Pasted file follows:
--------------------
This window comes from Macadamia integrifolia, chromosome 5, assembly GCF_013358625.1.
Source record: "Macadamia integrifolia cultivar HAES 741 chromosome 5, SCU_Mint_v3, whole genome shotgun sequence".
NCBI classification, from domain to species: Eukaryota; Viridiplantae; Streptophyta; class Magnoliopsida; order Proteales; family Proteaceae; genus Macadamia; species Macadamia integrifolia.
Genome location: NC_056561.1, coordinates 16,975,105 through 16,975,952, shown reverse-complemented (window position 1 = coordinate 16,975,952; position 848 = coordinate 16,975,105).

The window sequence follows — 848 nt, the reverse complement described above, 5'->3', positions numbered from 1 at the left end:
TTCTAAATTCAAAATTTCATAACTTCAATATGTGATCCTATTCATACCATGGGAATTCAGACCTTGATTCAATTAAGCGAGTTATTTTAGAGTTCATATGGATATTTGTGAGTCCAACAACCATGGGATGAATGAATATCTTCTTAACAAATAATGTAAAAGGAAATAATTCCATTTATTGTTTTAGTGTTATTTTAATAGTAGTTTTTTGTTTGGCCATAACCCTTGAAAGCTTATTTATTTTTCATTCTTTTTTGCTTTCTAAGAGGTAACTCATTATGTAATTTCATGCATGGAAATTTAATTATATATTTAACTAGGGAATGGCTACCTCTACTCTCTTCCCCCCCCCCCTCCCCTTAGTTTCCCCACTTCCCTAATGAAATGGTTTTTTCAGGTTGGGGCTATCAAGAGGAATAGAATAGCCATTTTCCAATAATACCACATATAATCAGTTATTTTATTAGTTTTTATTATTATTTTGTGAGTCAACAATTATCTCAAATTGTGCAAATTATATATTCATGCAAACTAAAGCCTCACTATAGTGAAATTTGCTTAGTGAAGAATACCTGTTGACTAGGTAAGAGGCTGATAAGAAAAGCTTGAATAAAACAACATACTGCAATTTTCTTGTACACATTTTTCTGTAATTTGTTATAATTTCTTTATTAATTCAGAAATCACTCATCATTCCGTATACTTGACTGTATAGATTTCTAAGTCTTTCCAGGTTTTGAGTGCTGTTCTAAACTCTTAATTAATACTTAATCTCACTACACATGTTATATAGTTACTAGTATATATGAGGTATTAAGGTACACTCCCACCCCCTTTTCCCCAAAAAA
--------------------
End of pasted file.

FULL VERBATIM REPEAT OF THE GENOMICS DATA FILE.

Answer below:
This window comes from Macadamia integrifolia, chromosome 5, assembly GCF_013358625.1.
Source record: "Macadamia integrifolia cultivar HAES 741 chromosome 5, SCU_Mint_v3, whole genome shotgun sequence".
NCBI classification, from domain to species: Eukaryota; Viridiplantae; Streptophyta; class Magnoliopsida; order Proteales; family Proteaceae; genus Macadamia; species Macadamia integrifolia.
Genome location: NC_056561.1, coordinates 16,975,105 through 16,975,952, shown reverse-complemented (window position 1 = coordinate 16,975,952; position 848 = coordinate 16,975,105).

The window sequence follows — 848 nt, the reverse complement described above, 5'->3', positions numbered from 1 at the left end:
TTCTAAATTCAAAATTTCATAACTTCAATATGTGATCCTATTCATACCATGGGAATTCAGACCTTGATTCAATTAAGCGAGTTATTTTAGAGTTCATATGGATATTTGTGAGTCCAACAACCATGGGATGAATGAATATCTTCTTAACAAATAATGTAAAAGGAAATAATTCCATTTATTGTTTTAGTGTTATTTTAATAGTAGTTTTTTGTTTGGCCATAACCCTTGAAAGCTTATTTATTTTTCATTCTTTTTTGCTTTCTAAGAGGTAACTCATTATGTAATTTCATGCATGGAAATTTAATTATATATTTAACTAGGGAATGGCTACCTCTACTCTCTTCCCCCCCCCCCTCCCCTTAGTTTCCCCACTTCCCTAATGAAATGGTTTTTTCAGGTTGGGGCTATCAAGAGGAATAGAATAGCCATTTTCCAATAATACCACATATAATCAGTTATTTTATTAGTTTTTATTATTATTTTGTGAGTCAACAATTATCTCAAATTGTGCAAATTATATATTCATGCAAACTAAAGCCTCACTATAGTGAAATTTGCTTAGTGAAGAATACCTGTTGACTAGGTAAGAGGCTGATAAGAAAAGCTTGAATAAAACAACATACTGCAATTTTCTTGTACACATTTTTCTGTAATTTGTTATAATTTCTTTATTAATTCAGAAATCACTCATCATTCCGTATACTTGACTGTATAGATTTCTAAGTCTTTCCAGGTTTTGAGTGCTGTTCTAAACTCTTAATTAATACTTAATCTCACTACACATGTTATATAGTTACTAGTATATATGAGGTATTAAGGTACACTCCCACCCCCTTTTCCCCAAAAAA